Have you developed custom EPP extensions in your registry? Please submit a proposal to describe your extension. Facilities for remote participation will be provided.


Where Do Old Protocols Go To Die?

In Ripley Scott’s classic 1982 science fiction film Blade Runner, replicant Roy Batty (portrayed by Rutger Hauer) delivers this soliloquy:

“I’ve…seen things you people wouldn’t believe…Attack ships on fire off the shoulder of Orion. I watched C-beams glitter in the dark near the Tannhäuser Gate. All those…moments…will be lost in time, like (cough) tears…in…rain. Time…to die.”

The WHOIS protocol was first published as RFC 812 in March 1982 – almost 33 years ago. It was designed for use in a simpler time when the community of Internet users was much smaller. WHOIS eventually became the default registration data directory for the Domain Name System (DNS). As interest in domain names and the DNS has grown over time, attempts have been made to add new features to WHOIS. None of these attempts have been successful, and to this day we struggle with trying to make WHOIS do things it was never designed to do.


New from Verisign Labs: What’s in your attack surface?

Recently, Verisign Labs researcher Eric Osterweil and Verisign CSO Danny McPherson, along with Lixia Zhang, a professor of computer science at UCLA, received the Best Paper Award at this year’s IEEE Workshop on Secure Network Protocols (NPSec ‘14) for their paper, “The Shape and Size of Threats: Defining a Networked System’s Attack Surface.” Below is a guest post from one of the authors, Eric Osterweil, principal researcher for Verisign Labs, describing the genesis of the research and future plans.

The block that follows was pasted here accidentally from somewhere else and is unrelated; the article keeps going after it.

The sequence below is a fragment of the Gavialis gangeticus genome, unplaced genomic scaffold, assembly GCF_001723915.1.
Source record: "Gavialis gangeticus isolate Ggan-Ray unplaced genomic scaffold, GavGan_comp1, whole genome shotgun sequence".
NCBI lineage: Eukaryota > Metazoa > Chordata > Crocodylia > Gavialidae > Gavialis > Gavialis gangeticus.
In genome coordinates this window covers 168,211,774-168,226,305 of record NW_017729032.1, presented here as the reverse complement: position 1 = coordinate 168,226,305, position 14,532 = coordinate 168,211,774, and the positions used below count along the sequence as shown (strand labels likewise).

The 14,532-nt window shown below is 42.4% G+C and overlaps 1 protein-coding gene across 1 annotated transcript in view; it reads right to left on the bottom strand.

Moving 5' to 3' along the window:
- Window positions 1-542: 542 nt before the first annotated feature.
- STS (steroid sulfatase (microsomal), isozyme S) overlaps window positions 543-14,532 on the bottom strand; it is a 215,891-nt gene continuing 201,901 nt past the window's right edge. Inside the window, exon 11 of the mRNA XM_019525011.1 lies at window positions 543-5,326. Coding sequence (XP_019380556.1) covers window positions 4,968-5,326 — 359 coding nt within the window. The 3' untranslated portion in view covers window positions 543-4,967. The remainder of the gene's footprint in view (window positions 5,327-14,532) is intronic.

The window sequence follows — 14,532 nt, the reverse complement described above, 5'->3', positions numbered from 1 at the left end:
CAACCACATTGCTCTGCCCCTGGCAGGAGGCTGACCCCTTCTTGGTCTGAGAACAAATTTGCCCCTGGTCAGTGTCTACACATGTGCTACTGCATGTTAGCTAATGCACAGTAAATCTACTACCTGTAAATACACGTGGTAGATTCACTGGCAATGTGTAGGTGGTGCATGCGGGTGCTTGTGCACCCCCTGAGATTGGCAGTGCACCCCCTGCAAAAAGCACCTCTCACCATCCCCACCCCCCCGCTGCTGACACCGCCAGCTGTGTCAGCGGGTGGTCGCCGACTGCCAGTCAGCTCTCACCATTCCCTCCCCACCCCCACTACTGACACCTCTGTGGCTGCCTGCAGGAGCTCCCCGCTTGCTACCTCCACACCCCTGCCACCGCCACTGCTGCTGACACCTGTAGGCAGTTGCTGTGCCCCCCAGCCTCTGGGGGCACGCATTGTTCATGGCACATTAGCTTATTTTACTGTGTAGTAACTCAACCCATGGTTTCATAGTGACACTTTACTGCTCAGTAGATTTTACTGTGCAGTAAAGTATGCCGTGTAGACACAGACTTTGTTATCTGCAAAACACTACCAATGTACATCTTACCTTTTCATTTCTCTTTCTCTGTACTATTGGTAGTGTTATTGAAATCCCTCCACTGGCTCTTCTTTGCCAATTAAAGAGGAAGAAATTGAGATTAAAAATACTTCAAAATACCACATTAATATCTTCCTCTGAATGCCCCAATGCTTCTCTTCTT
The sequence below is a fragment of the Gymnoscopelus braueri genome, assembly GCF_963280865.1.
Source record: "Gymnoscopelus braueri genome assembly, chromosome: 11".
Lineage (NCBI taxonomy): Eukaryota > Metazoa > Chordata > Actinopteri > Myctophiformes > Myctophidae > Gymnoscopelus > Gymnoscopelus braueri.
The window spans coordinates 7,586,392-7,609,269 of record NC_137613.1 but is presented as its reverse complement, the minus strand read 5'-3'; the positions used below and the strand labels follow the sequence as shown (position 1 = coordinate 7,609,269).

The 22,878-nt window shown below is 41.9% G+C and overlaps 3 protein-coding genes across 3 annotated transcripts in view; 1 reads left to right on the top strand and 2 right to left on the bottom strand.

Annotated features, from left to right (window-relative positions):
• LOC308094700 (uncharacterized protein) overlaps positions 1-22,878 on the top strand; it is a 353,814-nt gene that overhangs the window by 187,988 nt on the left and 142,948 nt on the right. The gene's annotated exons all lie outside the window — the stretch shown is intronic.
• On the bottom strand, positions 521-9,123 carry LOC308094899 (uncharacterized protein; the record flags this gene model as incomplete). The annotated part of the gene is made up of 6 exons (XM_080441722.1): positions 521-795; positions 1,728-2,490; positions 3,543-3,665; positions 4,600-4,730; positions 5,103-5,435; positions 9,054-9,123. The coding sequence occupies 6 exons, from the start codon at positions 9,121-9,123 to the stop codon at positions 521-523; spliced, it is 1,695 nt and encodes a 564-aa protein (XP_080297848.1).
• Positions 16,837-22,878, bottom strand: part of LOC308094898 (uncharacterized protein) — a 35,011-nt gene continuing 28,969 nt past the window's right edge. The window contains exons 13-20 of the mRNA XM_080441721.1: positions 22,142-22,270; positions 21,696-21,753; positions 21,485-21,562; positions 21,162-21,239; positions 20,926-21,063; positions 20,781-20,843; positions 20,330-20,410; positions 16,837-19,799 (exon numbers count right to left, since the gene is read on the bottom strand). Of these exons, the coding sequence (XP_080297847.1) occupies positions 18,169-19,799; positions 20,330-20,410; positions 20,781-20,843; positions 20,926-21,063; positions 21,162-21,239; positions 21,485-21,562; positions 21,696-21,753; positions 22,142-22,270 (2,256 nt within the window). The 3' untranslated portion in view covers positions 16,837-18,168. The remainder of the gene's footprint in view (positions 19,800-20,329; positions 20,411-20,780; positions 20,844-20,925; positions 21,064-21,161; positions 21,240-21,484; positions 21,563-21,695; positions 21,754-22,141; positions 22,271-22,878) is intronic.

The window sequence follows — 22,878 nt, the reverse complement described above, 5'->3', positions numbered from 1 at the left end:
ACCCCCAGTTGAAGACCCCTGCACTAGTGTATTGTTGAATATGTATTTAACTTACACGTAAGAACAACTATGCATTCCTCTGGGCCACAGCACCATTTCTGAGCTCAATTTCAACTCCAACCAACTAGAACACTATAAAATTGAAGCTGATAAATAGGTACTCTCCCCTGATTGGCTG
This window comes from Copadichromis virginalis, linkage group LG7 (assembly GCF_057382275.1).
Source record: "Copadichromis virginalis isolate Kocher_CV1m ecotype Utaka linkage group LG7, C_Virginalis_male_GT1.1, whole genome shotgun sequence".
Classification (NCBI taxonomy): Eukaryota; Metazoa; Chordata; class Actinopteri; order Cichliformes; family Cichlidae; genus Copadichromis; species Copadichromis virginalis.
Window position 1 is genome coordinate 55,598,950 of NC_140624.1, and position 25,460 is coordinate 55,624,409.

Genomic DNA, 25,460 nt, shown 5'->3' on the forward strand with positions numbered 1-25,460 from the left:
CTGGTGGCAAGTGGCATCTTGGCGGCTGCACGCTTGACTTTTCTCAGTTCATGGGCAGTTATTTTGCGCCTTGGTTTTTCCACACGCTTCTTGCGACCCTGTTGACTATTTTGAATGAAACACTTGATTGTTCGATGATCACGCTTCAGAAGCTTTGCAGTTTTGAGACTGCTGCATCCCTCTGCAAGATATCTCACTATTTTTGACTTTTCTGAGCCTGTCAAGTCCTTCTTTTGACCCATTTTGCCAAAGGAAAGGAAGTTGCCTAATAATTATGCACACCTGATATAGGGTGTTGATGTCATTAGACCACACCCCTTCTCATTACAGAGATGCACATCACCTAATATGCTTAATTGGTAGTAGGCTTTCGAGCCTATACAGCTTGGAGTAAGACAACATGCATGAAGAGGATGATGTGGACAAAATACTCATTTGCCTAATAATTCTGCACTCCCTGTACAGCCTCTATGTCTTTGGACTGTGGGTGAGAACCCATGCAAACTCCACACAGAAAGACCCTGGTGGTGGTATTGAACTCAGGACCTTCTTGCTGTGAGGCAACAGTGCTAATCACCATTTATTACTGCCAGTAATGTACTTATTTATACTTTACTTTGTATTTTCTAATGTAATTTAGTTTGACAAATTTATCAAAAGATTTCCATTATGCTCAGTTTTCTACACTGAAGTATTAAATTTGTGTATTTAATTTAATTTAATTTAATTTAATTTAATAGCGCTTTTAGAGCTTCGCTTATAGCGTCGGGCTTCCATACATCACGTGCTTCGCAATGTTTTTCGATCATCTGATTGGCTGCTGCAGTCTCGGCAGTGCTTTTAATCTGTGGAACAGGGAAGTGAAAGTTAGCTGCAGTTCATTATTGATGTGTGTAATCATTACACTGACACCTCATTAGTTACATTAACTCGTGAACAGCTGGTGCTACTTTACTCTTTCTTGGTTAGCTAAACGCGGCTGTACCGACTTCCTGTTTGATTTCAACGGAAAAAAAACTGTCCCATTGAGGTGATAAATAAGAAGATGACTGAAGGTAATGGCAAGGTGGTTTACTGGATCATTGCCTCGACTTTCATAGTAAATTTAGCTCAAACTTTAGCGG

Summary of the Registration Operations Association Workshop

The first Registration Operations Association Workshop took place on Thursday, October 16, 2014, at the Los Angeles Hyatt Regency Century Plaza Hotel. I’d like to thank the 64 people that took the time to attend and participate in the discussion, both in-person and remote.

I started the workshop with an introduction to some of the technical challenges being faced by the domain registration industry. Additional challenges were described by Thomas Stocking of, Tobias Sattler of United Domains and Peter Larsen of Larsen Data ApS, and James Gould of Verisign. After discussing the challenges, we had an opportunity to consider proposals for organization presented by John Levine of Standcore LLC, Thomas Rickert of eco, and Adam Newman of IEEE-ISTO. The remainder of the morning was spent discussing those proposals and other options for creating a forum in which all interested members of our community could meet for face-to-face discussions. I’m very happy to report that we reached consensus on an approach.